Adopt tried-and-tested innovation management processes to free creative thinking and distill big ideas into the solutions that drive your business forward.
Blind obsession with a single perfect idea is the enemy of innovation. Creating a process that your teams can leverage to explore multiple solutions for your biggest challenges is where innovation thrives.
As I talked about in my recent publication, Old Problems. New Solutions: How to Use Iterative Innovation to Grow Your Business, too many companies are obsessed with finding the winning solution before they take any action. The result is analysis paralysis. Shift your thinking and be open to the notion that every problem can have multiple solutions. Innovation is messy and unpredictable – it’s not a straight line that gets you across the finish line. Throw everything at the wall and see what sticks. Like any worthwhile journey, there are many ways to get to where you want to go. This fundamental adaptation in the way teams are allowed to work and think is what unleashes the power of iterative innovation.
The journey of innovation invariably looks something like this. You begin by acknowledging one priority has multiple solutions.
Plan for the five phases of iterative development
The act of iteration naturally builds a repeatable, measurable development approach to creating innovative products. During each of these standardized phases, you’ll find multiple ideas that solve a single problem, particularly during the Define phase. My recommendation, which has worked for the companies I’ve consulted with to date, is to have several teams ideate independently to come up with dozens of potential solutions for the challenge.
Each of these phases lasts one to two weeks. As you proceed, you’ll start with a goldmine of ideas and wean them down to what makes the most sense. This process allows you to begin with low-fidelity ideas to high-fidelity prototypes testable with real users. A lot of these ideas will get half-way or all-the-way through and then fail. And that’s ok. Innovative companies fail a lot. And so will you.
Track raw potential with RWW
At the end of each iterative cycle, there’s always a single day to test and evaluate your ideas’ performance. That’s your RWW day.
RWW stands for “Is it real? Is it worth it? Can we win?” I created this framework a long time ago to measure innovation pursuits in real-time. This simple methodology develops the criteria that give your team measurements to track performance. Most importantly, it’s how you learn from your failures and plan how you’ll apply those learnings to augment your potential successes.
Be sure that the business mindset is also represented as you work through your answers. It’s not only a matter of whether your customer will want it but also if you can produce it as a company. They have to work in tandem, and one can’t be sacrificed for the other.
Use RWW to score your ideas
Go from multiple interesting solutions to the winning answer by scoring your ideas across the three RWW pillars. This will give you a quantifiable approach to strategically figure out which have the most potential.
Here’s an example:
This method gives you a framework so that all stakeholders can agree on the results. You’ll be able to clearly define the pros and cons of each potential idea throughout its development, giving you a solid idea of which ones are worth taking to the next round. That’s the whole point of iterative innovation; you rely on repeating cycles of development to refine your strongest ideas. At the same time, you keep them relevant by regularly measuring them back to these requirements for success. The scoring becomes more and more critical as you go along because it standardizes how you measure each idea’s potential value and helps you make unbiased decisions.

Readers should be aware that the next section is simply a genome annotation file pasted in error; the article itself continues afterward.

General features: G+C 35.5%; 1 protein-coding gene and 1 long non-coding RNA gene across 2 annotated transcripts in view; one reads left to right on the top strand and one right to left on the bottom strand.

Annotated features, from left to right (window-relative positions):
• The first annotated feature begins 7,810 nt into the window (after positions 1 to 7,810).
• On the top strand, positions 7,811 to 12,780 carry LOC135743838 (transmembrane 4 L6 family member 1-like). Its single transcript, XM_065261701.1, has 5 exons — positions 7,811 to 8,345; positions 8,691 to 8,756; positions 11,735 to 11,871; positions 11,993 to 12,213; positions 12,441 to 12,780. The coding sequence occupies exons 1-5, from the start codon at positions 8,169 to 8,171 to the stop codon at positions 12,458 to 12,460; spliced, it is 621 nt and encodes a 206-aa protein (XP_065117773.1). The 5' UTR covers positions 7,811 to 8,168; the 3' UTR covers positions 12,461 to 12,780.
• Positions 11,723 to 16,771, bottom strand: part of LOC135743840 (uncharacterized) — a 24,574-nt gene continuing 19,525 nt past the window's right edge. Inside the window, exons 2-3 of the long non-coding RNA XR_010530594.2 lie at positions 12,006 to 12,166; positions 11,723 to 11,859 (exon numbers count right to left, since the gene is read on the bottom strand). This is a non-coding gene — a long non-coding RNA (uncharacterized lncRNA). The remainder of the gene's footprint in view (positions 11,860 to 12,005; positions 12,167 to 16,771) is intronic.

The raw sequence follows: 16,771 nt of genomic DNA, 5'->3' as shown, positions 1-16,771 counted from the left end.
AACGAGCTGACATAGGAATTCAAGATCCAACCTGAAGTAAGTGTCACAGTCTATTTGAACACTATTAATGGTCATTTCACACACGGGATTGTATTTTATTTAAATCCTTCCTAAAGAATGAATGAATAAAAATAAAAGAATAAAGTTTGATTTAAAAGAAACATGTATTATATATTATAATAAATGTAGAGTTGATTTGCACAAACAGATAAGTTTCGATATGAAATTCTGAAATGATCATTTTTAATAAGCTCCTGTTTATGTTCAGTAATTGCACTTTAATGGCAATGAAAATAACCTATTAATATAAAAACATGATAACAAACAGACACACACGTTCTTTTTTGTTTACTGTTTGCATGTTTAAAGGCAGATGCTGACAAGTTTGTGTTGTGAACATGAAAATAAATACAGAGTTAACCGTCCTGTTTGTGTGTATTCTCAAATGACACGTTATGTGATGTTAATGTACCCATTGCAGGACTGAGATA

Once you have a sense of where your bar for approval lies, tally up the totals from the three RWW pillars into a single score for each idea. Add a numeric value to where you draw the “go/no-go” for project development, and you can instantly see which project should advance to the next cycle.
It will look something like this:
This approach works best when you start several ideas. Going back to the idea of casting a wide net during the define phase, if you start testing only a small number of ideas, you won’t reap the benefits of this process.
Below is a visual for a project that started with 12 ideas and ended with two viable tests.
Testing too early, before understanding impact and whether a concept is ready, is dangerous and might not provide you with significant value. Getting products in front of customers is essential but can lead you into an endless cycle of testing… just for the sake of testing.
Remember these three tips:
- Think big, don’t fear failure, treat every idea like a great idea, and trust the five phases of iterative development and RWW framework to guide you.
- Throw everything against the wall, and RWW will show you what sticks.
- Attempting to predict where your next innovative idea will come from is a surefire way to limit innovation.
Traveling down this path will lead you to one priority with one solution.
There is no perfect idea. The magic of iterative innovation is that you have a process to explore a multitude of potential solutions and measure them equally to find the best idea. And that, for lack of a better term, is as close to perfect as you’re going to get.
Change isn’t easy, but it is necessary. Act now – enable processes that empower your entire organization with the agility and readiness to innovate and drive growth. There’s so much more about this topic inside, Old Problems. New Solutions: How to Use Iterative Innovation to Grow Your Business.